Note: Sharon's notes are in {brackets}. Information added to the original reports will be in red.


Wednesday, February 16, 2005. Day 11 of 18. Rancho to Selva Verde.

[starting as we leave Rancho Naturalista, about 9am]


We continue on down the entry road.

It's Wednesday the 16th. Tomorrow is Sharon's older son Matt's birthday. He'll be 37. Happy birthday, Matt, a day early. He and his younger brother Pete will run the LA Marathon on Sunday March 6th. {Since this report is going out after we got home, I can say that they both finished that grueling race and we watched. Way to go, Matt and Pete!}

We come to a place where a big truck is temporarily blocking the road. I look out to our right, and there beside the road is a House Sparrow. We continue on, and there is more construction later, which slows us to a crawl. We are behind a pickup truck, whose back is full of bananas.

Young boys with bags of dried fruit and the like go up to each stopped car and ask the driver if they want to buy some. Eric asks us if we want any, and I say, "Tell him we don't want any, but could he please reach in the back of that truck in front of us and get me a couple of bananas."

Somehow my message doesn't translate and yes, I get no ...

We leave the construction behind, and get to open highway again. We see a couple of birds by a small lake or pond, and Eric stops when he senses that we're interested. A Purple Gallinule stalks the shore, across the highway from a huge pineapple plantation, fenced and with a big, guarded gate.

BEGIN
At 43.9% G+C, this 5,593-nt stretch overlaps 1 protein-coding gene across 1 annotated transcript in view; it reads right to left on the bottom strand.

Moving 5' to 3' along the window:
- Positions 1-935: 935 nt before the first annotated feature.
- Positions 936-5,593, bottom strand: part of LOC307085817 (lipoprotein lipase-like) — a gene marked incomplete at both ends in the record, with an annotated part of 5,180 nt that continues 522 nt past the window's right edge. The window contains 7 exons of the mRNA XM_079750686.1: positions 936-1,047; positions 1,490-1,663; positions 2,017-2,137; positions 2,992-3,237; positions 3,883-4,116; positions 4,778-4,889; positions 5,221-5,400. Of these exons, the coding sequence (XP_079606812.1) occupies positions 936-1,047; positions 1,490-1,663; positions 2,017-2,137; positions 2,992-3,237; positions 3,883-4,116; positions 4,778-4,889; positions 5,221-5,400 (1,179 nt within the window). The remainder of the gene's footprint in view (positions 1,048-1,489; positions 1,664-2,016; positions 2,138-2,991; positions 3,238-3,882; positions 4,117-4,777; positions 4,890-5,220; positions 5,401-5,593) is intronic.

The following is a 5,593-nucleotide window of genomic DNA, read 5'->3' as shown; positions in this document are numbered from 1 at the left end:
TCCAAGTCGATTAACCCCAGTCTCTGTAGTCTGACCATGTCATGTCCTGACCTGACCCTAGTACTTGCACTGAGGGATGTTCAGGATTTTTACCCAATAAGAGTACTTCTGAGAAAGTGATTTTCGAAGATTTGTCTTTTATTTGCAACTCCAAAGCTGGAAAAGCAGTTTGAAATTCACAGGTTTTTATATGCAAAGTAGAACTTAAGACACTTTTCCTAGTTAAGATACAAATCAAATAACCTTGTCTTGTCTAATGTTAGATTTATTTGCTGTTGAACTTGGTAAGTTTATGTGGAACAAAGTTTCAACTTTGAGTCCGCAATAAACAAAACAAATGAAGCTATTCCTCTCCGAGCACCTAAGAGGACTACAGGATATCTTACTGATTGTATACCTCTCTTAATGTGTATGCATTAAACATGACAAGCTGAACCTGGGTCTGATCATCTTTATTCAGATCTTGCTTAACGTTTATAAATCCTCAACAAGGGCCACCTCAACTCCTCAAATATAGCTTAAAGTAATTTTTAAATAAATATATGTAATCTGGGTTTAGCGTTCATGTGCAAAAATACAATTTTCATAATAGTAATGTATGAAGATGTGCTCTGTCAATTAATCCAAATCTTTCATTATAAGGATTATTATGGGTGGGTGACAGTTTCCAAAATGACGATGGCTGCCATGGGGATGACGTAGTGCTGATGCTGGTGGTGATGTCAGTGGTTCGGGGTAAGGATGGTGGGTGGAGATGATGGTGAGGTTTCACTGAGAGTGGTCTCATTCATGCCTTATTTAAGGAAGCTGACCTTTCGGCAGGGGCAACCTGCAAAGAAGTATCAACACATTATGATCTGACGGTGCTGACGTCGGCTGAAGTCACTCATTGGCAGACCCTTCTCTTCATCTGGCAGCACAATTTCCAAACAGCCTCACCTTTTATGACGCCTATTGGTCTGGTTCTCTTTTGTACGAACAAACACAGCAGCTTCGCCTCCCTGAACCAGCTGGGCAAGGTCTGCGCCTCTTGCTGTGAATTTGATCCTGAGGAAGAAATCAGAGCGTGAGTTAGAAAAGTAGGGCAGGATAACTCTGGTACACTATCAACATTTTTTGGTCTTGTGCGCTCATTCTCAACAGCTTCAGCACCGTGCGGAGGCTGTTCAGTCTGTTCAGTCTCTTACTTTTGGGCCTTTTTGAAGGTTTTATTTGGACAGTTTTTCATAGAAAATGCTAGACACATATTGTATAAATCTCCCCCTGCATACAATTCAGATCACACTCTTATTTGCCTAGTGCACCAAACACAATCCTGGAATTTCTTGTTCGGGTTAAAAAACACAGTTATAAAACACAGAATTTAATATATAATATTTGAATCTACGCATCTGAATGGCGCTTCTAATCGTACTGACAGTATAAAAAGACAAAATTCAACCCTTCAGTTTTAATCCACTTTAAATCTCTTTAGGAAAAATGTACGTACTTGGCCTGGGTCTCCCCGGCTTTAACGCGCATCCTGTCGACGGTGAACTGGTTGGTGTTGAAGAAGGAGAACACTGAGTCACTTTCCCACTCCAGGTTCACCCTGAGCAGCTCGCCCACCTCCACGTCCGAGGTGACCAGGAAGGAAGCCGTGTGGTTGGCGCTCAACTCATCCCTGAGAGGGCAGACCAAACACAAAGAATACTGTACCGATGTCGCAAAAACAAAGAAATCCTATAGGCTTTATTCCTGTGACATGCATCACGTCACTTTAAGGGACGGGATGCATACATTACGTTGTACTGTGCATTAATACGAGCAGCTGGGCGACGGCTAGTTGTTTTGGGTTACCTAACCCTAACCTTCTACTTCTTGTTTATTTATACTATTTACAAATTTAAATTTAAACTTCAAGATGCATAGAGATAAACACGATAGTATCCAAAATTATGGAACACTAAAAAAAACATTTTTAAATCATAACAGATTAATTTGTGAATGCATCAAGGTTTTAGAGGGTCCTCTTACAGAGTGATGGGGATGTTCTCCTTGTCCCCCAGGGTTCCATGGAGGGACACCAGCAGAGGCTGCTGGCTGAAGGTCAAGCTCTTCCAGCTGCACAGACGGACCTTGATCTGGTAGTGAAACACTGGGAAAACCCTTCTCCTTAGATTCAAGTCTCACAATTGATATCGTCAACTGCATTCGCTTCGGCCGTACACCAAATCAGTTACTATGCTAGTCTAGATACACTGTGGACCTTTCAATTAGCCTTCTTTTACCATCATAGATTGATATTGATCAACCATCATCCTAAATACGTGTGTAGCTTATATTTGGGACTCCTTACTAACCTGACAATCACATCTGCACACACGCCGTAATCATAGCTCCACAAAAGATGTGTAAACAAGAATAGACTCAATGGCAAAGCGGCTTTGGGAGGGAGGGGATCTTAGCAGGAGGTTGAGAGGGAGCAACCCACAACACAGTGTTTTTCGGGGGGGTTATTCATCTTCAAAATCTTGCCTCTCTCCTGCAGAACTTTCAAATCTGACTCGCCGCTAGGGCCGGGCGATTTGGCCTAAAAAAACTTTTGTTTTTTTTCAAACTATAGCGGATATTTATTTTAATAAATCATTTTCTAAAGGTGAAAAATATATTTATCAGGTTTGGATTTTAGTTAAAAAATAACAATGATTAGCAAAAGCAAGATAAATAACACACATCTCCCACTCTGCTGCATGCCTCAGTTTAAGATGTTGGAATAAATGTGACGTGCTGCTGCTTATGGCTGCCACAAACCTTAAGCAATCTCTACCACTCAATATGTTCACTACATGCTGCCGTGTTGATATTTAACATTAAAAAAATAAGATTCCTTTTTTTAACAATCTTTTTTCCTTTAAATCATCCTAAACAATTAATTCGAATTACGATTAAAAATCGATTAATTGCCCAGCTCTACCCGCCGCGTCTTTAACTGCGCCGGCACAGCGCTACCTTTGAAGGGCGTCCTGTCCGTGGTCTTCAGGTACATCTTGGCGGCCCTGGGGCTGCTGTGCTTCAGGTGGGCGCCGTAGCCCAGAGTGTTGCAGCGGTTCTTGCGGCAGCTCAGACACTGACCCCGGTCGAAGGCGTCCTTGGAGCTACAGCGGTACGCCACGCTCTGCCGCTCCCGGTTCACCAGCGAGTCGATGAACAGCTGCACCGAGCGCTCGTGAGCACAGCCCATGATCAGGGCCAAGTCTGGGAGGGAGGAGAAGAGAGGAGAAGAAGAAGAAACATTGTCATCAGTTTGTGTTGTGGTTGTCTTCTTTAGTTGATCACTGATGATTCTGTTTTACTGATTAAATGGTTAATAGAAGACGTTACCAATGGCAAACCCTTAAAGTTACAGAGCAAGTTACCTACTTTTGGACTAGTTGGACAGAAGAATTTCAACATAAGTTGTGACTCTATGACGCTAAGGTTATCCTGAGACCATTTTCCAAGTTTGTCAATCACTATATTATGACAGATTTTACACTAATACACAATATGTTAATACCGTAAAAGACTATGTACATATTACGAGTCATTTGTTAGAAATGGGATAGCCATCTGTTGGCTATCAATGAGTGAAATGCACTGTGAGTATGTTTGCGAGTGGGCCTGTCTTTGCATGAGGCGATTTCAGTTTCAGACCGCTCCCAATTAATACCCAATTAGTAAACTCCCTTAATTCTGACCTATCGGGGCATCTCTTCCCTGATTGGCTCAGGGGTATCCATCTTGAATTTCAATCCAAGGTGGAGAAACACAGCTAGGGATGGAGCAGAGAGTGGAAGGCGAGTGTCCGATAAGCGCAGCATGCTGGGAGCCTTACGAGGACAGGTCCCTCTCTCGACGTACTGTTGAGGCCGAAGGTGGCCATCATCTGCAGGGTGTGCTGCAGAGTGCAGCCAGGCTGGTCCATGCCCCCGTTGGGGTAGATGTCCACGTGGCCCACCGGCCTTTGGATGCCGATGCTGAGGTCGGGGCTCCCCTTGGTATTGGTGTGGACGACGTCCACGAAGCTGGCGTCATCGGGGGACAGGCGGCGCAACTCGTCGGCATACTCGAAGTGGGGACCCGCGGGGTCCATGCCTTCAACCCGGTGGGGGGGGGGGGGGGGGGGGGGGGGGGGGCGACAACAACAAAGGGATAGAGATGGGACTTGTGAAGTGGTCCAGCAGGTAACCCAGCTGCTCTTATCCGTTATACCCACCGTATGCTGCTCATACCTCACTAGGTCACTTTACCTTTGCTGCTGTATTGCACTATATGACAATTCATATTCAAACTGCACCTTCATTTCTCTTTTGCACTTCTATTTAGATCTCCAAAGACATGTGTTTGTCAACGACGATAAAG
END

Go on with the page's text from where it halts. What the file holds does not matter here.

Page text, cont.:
After a length of time, Eric points to the left, and we go by the entrance to La Selva. We have a full day planned and paid for, with guide, at this world famous birding place not tomorrow, but the next day.

We go by a little shopping center in the barest sense, which has a gasoline station plus a large building that says on it, "RESTAURANT, DISCOTHEQUE, BANANAS." OK, let's see, a couple of bananas and a samba.

We finally arrive at Selva Verde Lodge, and Eric drives us to the reception area, a desk that is totally open to the elements, but of course totally under roof because of the rain. I give them our lodge voucher, and I can't wait to see the bungalow we'll be staying in.

After the check-in details, the receptionist pulls out a map, which shows the complex, divided by the main road. On this side, the main side, are almost all of the accommodations, the dining room, the bar, the veranda, the activity center, etc.

The clerk goes on to explain that on the OTHER side of the road, OUR side, about a quarter of a mile UP the hill, are the bungalows. Eric says it's a long way up, and he'll drive us so we don't have to carry our luggage. Through Eric, we show the clerk Sharon's walking stick, and begging infirmity, ask if he can get us a room down here. There aren't any tonight, but he'll try to get us down here for our last three nights, of the four we will be here.